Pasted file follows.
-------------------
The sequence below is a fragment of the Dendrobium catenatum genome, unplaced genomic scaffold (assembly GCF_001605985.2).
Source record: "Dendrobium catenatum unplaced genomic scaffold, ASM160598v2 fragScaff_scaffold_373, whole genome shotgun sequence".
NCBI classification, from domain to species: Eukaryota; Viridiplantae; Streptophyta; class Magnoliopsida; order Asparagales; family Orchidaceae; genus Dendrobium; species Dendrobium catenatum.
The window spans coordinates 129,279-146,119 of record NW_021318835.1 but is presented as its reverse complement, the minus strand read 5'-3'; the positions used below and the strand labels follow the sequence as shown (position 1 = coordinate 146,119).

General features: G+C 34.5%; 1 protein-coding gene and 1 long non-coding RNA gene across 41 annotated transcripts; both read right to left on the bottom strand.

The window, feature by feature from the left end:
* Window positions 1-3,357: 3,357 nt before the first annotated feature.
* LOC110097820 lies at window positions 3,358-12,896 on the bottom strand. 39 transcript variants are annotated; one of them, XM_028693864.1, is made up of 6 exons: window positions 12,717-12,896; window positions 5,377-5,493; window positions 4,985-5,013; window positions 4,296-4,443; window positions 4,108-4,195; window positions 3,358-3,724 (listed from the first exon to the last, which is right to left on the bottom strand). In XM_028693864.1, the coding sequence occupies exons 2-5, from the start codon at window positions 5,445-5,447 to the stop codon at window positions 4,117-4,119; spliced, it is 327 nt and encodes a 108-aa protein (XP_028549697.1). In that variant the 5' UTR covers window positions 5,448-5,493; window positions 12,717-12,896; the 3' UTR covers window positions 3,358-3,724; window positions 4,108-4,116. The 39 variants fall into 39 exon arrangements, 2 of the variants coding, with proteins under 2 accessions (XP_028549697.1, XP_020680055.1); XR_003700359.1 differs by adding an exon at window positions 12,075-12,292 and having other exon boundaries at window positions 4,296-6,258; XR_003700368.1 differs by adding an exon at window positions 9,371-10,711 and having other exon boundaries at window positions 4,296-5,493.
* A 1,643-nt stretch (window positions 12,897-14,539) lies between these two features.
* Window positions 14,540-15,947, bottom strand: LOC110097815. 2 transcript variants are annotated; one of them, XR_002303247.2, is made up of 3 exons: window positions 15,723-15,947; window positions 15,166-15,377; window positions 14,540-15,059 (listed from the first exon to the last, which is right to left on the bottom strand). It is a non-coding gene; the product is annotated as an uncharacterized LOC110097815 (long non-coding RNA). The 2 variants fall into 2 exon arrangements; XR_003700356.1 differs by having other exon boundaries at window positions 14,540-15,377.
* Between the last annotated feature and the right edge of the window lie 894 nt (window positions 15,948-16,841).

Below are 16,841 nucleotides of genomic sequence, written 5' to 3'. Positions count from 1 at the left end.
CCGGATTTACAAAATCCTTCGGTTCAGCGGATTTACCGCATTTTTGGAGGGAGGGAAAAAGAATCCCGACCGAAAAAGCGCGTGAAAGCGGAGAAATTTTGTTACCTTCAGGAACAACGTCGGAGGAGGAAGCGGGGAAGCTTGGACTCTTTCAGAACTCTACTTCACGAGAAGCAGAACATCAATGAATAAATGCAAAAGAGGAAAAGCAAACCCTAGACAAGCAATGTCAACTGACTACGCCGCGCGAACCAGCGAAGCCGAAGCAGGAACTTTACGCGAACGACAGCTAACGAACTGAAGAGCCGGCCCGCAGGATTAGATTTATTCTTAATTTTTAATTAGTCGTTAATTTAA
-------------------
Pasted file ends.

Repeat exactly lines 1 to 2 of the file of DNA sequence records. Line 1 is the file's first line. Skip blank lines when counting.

The sequence below is a fragment of the Dendrobium catenatum genome, unplaced genomic scaffold (assembly GCF_001605985.2).
Source record: "Dendrobium catenatum unplaced genomic scaffold, ASM160598v2 fragScaff_scaffold_373, whole genome shotgun sequence".